Gaspar Ruiz by Joseph Conrad
GASPAR RUIZ, who could with ease bend apart the heavy iron bars of the prison, was led out with others to summary execution. "Every bullet has its billet," runs the proverb. All the merit of proverbs consists in the concise and picturesque expression. In the surprise of our minds is found their persuasiveness. In other words, we are struck and convinced by the shock.
What surprises us is the form, not the substance. Proverbs are art--cheap art. As a general rule they are not true; unless indeed they happen to be mere platitudes, as for instance the proverb, "Half a loaf is better than no bread," or "A miss is as good as a mile." Some proverbs are simply imbecile, others are immoral. That one evolved out of the naive heart of the great Russian people, "Man discharges the piece, but God carries the bullet," is piously atrocious, and at bitter variance with the accepted conception of a compassionate God. It would indeed be an inconsistent occupation for the Guardian of the poor, the innocent and the helpless, to carry the bullet, for instance, into the heart of a father.
Gaspar Ruiz was childless, he had no wife, he had never been in love. He had hardly ever spoken to a woman, beyond his mother and the ancient negress of the household, whose wrinkled skin was the colour of cinders, and whose lean body was bent double from age. If some bullets from those muskets fired off at fifteen paces were specifically destined for the heart of Gaspar Ruiz, they all missed their billet. One, however, carried away a small piece of his ear, and another a fragment of flesh from his shoulder.
A red and unclouded sun setting into a purple ocean looked with a fiery stare upon the enormous wall of the Cordilleras, worthy witnesses of his glorious extinction. But it is inconceivable that it should have seen the ant-like men busy with their absurd and insignificant trials of killing and dying for reasons that, apart from being generally childish, were also imperfectly understood. It did light up, however, the backs of the firing party and the faces of the condemned men. Some of them had fallen on their knees, others remained standing, a few averted their heads from the levelled barrels of muskets. Gaspar Ruiz, upright, the burliest of them all, hung his big shock head. The low sun dazzled him a little, and he counted himself a dead man already.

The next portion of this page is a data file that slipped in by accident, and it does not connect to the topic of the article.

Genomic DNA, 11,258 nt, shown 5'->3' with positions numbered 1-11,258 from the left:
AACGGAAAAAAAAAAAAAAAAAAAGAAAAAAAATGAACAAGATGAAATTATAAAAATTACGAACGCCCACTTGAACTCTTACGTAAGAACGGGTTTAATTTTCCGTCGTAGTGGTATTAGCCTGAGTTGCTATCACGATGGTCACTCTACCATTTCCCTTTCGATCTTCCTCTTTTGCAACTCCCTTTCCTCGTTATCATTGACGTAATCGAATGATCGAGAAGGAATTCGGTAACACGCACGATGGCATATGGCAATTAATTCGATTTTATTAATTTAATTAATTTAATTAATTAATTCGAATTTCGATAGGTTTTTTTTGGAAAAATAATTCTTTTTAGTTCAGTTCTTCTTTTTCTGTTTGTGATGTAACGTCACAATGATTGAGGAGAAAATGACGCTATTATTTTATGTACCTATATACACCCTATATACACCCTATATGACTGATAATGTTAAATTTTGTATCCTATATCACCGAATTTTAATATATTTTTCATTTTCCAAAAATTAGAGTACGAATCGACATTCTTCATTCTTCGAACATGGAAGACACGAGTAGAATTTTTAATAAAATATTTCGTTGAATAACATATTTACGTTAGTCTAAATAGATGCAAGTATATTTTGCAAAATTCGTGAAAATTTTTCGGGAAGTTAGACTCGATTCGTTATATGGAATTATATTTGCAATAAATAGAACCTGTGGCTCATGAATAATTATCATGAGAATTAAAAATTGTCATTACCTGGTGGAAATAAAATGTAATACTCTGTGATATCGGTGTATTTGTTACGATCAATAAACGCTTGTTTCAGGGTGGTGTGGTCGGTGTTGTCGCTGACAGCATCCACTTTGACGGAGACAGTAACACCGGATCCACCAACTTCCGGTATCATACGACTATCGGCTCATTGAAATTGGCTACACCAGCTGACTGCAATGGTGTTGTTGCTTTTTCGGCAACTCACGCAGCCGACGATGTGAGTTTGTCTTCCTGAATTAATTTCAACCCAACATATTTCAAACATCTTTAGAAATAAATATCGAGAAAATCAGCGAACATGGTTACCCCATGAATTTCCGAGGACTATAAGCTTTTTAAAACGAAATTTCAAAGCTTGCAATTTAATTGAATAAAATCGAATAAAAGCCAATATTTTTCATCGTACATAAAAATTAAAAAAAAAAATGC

He fell at the first discharge. He fell because he thought he was a dead man. He struck the ground heavily. The jar of the fall surprised him. "I am not dead apparently," he thought to himself, when he heard the execution platoon reloading its arms at the word of command. It was then that the hope of escape dawned upon him for the first time. He remained lying stretched out with rigid limbs under the weight of two bodies collapsed crosswise upon his back.
By the time the soldiers had fired a third volley into the slightly stirring heaps of the slain, the sun had gone out of sight, and almost immediately with the darkening of the ocean dusk fell upon the coasts of the young Republic. Above the gloom of the lowlands the snowy peaks of the Cordillera remained luminous and crimson for a long time. The soldiers before marching back to the fort sat down to smoke.